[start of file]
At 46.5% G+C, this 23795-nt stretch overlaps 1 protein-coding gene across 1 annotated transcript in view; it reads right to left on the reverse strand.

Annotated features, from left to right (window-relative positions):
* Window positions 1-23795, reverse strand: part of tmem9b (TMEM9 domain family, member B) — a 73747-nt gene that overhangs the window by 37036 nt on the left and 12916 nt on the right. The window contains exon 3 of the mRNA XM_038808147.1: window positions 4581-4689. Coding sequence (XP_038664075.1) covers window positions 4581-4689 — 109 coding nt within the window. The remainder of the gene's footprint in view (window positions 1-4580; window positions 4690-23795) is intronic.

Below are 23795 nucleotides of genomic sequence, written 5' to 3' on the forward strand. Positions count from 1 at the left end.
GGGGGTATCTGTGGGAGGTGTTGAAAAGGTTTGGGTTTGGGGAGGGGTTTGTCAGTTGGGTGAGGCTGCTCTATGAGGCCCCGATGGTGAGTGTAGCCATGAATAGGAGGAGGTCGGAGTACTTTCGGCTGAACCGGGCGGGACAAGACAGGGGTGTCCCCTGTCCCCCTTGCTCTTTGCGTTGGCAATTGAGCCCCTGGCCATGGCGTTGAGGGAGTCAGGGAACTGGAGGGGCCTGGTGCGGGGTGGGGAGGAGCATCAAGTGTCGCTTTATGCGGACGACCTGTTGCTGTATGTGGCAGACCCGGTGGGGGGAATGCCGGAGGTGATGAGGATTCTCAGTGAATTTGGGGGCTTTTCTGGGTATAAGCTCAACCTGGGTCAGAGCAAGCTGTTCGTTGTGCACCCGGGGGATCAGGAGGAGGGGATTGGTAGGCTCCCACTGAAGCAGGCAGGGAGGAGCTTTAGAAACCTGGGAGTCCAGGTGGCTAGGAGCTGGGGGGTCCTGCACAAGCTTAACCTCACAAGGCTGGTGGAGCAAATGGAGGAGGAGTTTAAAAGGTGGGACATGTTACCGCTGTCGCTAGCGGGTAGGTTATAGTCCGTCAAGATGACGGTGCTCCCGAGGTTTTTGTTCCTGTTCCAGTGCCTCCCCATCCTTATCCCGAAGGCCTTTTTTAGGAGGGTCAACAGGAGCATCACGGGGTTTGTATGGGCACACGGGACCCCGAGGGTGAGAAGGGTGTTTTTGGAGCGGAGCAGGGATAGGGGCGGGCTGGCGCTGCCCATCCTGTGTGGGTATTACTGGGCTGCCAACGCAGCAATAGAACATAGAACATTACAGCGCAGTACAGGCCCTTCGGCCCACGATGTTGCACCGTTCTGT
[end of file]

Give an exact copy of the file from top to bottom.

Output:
At 46.5% G+C, this 23795-nt stretch overlaps 1 protein-coding gene across 1 annotated transcript in view; it reads right to left on the reverse strand.

Annotated features, from left to right (window-relative positions):
* Window positions 1-23795, reverse strand: part of tmem9b (TMEM9 domain family, member B) — a 73747-nt gene that overhangs the window by 37036 nt on the left and 12916 nt on the right. The window contains exon 3 of the mRNA XM_038808147.1: window positions 4581-4689. Coding sequence (XP_038664075.1) covers window positions 4581-4689 — 109 coding nt within the window. The remainder of the gene's footprint in view (window positions 1-4580; window positions 4690-23795) is intronic.

Below are 23795 nucleotides of genomic sequence, written 5' to 3' on the forward strand. Positions count from 1 at the left end.
GGGGGTATCTGTGGGAGGTGTTGAAAAGGTTTGGGTTTGGGGAGGGGTTTGTCAGTTGGGTGAGGCTGCTCTATGAGGCCCCGATGGTGAGTGTAGCCATGAATAGGAGGAGGTCGGAGTACTTTCGGCTGAACCGGGCGGGACAAGACAGGGGTGTCCCCTGTCCCCCTTGCTCTTTGCGTTGGCAATTGAGCCCCTGGCCATGGCGTTGAGGGAGTCAGGGAACTGGAGGGGCCTGGTGCGGGGTGGGGAGGAGCATCAAGTGTCGCTTTATGCGGACGACCTGTTGCTGTATGTGGCAGACCCGGTGGGGGGAATGCCGGAGGTGATGAGGATTCTCAGTGAATTTGGGGGCTTTTCTGGGTATAAGCTCAACCTGGGTCAGAGCAAGCTGTTCGTTGTGCACCCGGGGGATCAGGAGGAGGGGATTGGTAGGCTCCCACTGAAGCAGGCAGGGAGGAGCTTTAGAAACCTGGGAGTCCAGGTGGCTAGGAGCTGGGGGGTCCTGCACAAGCTTAACCTCACAAGGCTGGTGGAGCAAATGGAGGAGGAGTTTAAAAGGTGGGACATGTTACCGCTGTCGCTAGCGGGTAGGTTATAGTCCGTCAAGATGACGGTGCTCCCGAGGTTTTTGTTCCTGTTCCAGTGCCTCCCCATCCTTATCCCGAAGGCCTTTTTTAGGAGGGTCAACAGGAGCATCACGGGGTTTGTATGGGCACACGGGACCCCGAGGGTGAGAAGGGTGTTTTTGGAGCGGAGCAGGGATAGGGGCGGGCTGGCGCTGCCCATCCTGTGTGGGTATTACTGGGCTGCCAACGCAGCAATAGAACATAGAACATTACAGCGCAGTACAGGCCCTTCGGCCCACGATGTTGCACCGTTCTGT